In John 3: 19-20, Jesus said:

19 ”This is the verdict: Light has come into the world, but men loved darkness instead of light because their deeds were evil.   20 Everyone who does evil hates the light, and will not come into the light for fear that his deeds will be exposed.” (NRV)

For many years I worked in movie theaters, and in college I had one of my favorite jobs: writing a movie review column for the school paper. Do you know the best thing about that job? You get to see everything, every movie. Want to know the worst thing about that job? You have to see everything, every movie, and some of them are not good. Sometimes you want to slip out the back exit when no one is watching and forget the whole experience. How good would your movie be?

Say the eternal “judgment seat” is actually in the middle of a movie theater where, after death, your life is on the big screen, there to be reviewed by the multitudes. I’m sure parts would be pretty cool. Then, in other parts, ouch! It would be very tempting, in the darkness of the movie theater aisles, to slip out the back way, into the shadowy alley behind the theater … to remain anonymous … to remain in darkness.

As the scripture says, it isn’t necessarily true that people who hate the light love the darkness. It’s more about hating the light because it exposes our sinfulness, our unworthiness, how far away we are from being holy. For Christians, there is nothing wrong with the fact that we share that feeling. All of us fall short of the glory of God (Romans 3:23). Like everyone else, we know this movie of ours is not going to get rave reviews.

Why, then, should we be able to stay in our seats until the show is over and the lights come up? That’s a hard question, and the answer seems outrageous. But here goes: no matter how bad your performance is, how hopelessly inept your attempts at improvisation, not to mention the obviously gaping holes in the script, this movie is a guaranteed “thumbs up.” How can that be? Jesus Christ. Jesus is how.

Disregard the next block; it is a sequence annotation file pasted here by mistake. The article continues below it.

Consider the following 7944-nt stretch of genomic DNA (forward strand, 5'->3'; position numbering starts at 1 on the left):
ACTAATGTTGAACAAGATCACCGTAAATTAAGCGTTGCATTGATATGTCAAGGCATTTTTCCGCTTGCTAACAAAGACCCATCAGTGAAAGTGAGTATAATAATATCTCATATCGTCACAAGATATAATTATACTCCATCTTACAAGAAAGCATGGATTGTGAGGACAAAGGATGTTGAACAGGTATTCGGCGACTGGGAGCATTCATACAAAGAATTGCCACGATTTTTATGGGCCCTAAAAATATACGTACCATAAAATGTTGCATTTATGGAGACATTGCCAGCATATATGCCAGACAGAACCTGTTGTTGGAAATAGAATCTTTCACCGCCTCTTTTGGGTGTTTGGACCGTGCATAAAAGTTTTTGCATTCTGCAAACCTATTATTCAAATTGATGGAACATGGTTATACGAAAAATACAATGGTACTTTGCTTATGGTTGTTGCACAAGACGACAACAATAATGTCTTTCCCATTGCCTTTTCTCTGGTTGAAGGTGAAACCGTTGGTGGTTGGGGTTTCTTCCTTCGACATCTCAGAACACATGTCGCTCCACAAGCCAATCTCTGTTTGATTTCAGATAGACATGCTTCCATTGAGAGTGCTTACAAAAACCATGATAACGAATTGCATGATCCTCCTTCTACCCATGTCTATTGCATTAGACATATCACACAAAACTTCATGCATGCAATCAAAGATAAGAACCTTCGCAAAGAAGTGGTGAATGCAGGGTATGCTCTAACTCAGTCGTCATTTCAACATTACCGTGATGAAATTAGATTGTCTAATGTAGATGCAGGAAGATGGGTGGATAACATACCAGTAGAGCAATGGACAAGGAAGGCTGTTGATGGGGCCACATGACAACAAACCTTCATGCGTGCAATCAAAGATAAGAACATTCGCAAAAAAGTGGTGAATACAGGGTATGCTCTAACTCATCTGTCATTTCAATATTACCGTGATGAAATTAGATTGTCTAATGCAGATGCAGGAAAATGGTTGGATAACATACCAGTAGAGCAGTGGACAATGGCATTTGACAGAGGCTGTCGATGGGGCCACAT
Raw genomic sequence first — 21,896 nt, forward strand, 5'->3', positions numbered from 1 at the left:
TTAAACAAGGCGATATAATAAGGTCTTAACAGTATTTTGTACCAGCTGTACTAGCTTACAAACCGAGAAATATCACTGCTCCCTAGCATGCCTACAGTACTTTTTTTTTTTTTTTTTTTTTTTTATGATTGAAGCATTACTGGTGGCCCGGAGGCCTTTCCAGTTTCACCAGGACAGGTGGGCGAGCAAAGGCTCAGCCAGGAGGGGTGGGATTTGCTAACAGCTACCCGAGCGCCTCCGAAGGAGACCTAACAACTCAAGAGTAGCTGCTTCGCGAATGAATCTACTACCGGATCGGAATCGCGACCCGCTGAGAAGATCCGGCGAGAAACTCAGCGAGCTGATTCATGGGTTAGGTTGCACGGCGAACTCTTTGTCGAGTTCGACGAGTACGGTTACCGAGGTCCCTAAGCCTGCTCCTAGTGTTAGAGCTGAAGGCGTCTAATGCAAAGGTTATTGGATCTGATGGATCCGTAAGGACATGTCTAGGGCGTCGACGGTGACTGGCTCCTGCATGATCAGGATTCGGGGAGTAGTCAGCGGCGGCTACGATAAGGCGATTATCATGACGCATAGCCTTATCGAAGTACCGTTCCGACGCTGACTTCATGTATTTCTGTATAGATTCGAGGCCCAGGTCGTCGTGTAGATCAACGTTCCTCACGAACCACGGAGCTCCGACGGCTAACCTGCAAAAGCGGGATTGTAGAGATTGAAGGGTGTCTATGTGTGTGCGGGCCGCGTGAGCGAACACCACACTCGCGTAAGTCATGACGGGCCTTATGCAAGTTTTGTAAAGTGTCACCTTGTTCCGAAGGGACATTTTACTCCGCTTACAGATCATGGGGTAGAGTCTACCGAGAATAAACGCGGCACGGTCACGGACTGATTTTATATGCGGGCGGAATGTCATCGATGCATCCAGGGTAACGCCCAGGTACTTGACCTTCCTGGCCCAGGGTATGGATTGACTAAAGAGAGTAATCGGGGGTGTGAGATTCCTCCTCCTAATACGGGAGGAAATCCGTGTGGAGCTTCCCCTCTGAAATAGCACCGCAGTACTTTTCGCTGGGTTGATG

As Christians, we make him director and executive producer of our project. That means incorporating his script changes, looking at scenes through his camera angles, and putting him in the editor’s chair. Yes, Jesus can make the raw footage you shot without him part of a masterpiece. Don’t get me wrong. None of this is going to make it easier to watch the movie of my life. My hope, though, is that I could stand in the spotlight when it is over, offer apologies for my role, and ultimately give all of the credit to the Master.

Men love darkness instead of light because their deeds are evil, and they fear that their deeds will be exposed. Let’s face it: our deeds will be exposed, and we’d better get used to the idea. The only decision we can make is this: Will we stand in the light of salvation that shines through our Lord, Jesus Christ? Or, will we attend the world premiere of “The Movie Of My Life” planning to take the credit, only to hide in the shadows to avoid taking the blame? We must never think such questions have easy answers. Examine (2 Corinthians 13:5)

Happy World Storytelling Day, March 20, 2010 (Light and Shadow)


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